I get into a lot of arguments with my best friend’s mother, but the biggest bone of (hopefully good natured*)contention between us revolves around the migration patterns of robins. She, like many other people in eastern North America, considers the arrival of robins to be a sign that spring has sprung.
The point I take issue with is that, in the northeastern US, many robins don’t actually leave during the winter. Well, they leave your backyard, because it is covered in snow and doesn’t provide resources (unless you have a tree with berries), but most of the population stays right where it is.
For example, this image shows you the “first robin sighting” across North America (most of these are citizen scientists reporting robin sightings)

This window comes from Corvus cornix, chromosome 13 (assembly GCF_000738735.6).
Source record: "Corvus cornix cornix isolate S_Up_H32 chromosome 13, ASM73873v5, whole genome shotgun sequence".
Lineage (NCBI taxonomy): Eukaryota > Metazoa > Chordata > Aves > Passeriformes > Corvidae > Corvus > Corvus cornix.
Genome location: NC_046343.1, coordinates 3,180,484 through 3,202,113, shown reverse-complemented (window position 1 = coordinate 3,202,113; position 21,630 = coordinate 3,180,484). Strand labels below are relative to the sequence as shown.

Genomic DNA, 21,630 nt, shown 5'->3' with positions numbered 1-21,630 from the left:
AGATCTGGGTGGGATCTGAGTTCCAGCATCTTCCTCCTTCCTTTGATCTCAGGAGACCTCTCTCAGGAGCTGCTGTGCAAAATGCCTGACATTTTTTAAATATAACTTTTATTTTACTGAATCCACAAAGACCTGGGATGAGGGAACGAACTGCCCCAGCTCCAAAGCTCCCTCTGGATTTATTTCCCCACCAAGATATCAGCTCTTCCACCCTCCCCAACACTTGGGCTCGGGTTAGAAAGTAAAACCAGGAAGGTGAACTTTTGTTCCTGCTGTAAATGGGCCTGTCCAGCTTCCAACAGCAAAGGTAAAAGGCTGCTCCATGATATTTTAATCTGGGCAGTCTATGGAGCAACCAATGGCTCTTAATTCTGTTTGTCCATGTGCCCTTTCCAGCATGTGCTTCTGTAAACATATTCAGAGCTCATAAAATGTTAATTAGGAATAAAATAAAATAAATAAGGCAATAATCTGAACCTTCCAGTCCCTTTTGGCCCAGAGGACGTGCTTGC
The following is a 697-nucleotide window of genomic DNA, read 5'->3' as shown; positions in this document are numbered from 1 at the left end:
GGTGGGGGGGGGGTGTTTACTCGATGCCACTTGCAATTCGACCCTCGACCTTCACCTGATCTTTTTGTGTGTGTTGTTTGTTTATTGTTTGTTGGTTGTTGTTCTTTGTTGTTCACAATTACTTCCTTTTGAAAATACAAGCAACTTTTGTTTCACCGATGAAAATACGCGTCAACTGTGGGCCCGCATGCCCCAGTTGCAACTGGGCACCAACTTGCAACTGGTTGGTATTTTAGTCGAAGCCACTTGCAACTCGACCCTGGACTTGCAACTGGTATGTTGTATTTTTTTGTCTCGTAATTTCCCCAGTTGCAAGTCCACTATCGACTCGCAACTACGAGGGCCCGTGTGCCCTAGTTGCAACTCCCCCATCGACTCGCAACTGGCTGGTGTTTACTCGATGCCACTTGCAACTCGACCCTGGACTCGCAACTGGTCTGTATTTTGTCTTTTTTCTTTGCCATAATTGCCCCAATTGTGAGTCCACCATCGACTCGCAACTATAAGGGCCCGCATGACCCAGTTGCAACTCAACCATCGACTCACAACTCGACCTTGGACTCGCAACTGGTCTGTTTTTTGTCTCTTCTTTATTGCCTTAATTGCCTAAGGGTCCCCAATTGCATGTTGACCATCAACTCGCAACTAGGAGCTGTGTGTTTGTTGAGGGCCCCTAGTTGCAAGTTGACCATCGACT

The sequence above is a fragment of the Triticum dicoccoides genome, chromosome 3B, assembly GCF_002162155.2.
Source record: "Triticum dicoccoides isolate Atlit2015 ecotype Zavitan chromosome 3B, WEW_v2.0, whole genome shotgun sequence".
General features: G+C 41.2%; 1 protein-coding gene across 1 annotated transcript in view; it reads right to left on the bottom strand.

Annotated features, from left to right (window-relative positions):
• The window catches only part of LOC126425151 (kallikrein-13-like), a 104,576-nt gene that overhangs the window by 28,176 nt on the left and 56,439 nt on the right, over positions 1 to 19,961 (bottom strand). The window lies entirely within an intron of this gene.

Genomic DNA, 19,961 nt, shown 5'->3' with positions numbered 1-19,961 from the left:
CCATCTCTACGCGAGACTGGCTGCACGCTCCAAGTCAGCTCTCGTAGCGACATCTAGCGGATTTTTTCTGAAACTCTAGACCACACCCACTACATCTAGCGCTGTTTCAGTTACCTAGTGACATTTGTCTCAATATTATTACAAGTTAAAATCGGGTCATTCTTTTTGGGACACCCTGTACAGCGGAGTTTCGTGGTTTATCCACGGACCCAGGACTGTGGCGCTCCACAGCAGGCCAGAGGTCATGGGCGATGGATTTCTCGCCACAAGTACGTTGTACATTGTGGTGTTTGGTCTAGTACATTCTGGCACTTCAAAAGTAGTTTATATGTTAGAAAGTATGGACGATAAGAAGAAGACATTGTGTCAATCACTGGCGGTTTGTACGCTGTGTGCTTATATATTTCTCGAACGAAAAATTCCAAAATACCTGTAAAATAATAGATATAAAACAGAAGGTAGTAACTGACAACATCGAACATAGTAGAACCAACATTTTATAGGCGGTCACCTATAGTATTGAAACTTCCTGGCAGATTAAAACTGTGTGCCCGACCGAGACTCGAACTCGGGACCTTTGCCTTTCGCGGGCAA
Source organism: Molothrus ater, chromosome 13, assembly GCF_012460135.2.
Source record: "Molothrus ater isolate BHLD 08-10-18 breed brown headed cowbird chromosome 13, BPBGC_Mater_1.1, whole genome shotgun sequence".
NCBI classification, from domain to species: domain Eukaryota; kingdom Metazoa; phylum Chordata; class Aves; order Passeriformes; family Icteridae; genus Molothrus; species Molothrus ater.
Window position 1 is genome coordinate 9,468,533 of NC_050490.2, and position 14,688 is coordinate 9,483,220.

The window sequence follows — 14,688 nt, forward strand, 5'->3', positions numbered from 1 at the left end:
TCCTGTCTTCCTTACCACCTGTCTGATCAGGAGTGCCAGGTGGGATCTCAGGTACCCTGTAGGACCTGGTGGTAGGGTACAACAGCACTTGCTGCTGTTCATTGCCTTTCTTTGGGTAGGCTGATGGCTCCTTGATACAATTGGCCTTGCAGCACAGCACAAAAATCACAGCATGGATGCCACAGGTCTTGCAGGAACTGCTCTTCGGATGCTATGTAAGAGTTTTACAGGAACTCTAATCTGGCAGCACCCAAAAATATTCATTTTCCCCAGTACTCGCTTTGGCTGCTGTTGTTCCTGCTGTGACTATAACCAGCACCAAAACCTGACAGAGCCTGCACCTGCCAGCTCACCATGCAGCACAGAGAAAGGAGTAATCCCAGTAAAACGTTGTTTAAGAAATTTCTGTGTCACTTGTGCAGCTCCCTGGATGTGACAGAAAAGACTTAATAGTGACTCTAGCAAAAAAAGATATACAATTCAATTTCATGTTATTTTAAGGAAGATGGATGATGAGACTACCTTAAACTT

The triangles are robins seen before Feb 22, and they are distributed across the northeastern US and even into Canada. Populations in northern Canada do migrate and some are not seen until mid-April (dark blue dots). Although “first robins” are seen later in the spring across the northeast also, people don’t always detect them when they are present. You can see there’s at least one point in Florida where a citizen scientist didn’t notice a robin until March. This has a lot to do with the fact that robins subsist on fruit during the winter, and they are highly mobile, moving from one fruit source to the next.
So, yes, the arrival of robins in your backyard, eating worms from the grass IS a sign of spring, but it’s not because robins have left the country for the winter. It’s because they left your yard.
My friend’s mom still won’t believe me on this point, but we’ve decided to agree to disagree and sometimes it’s important not to sweat the details of robin migrations.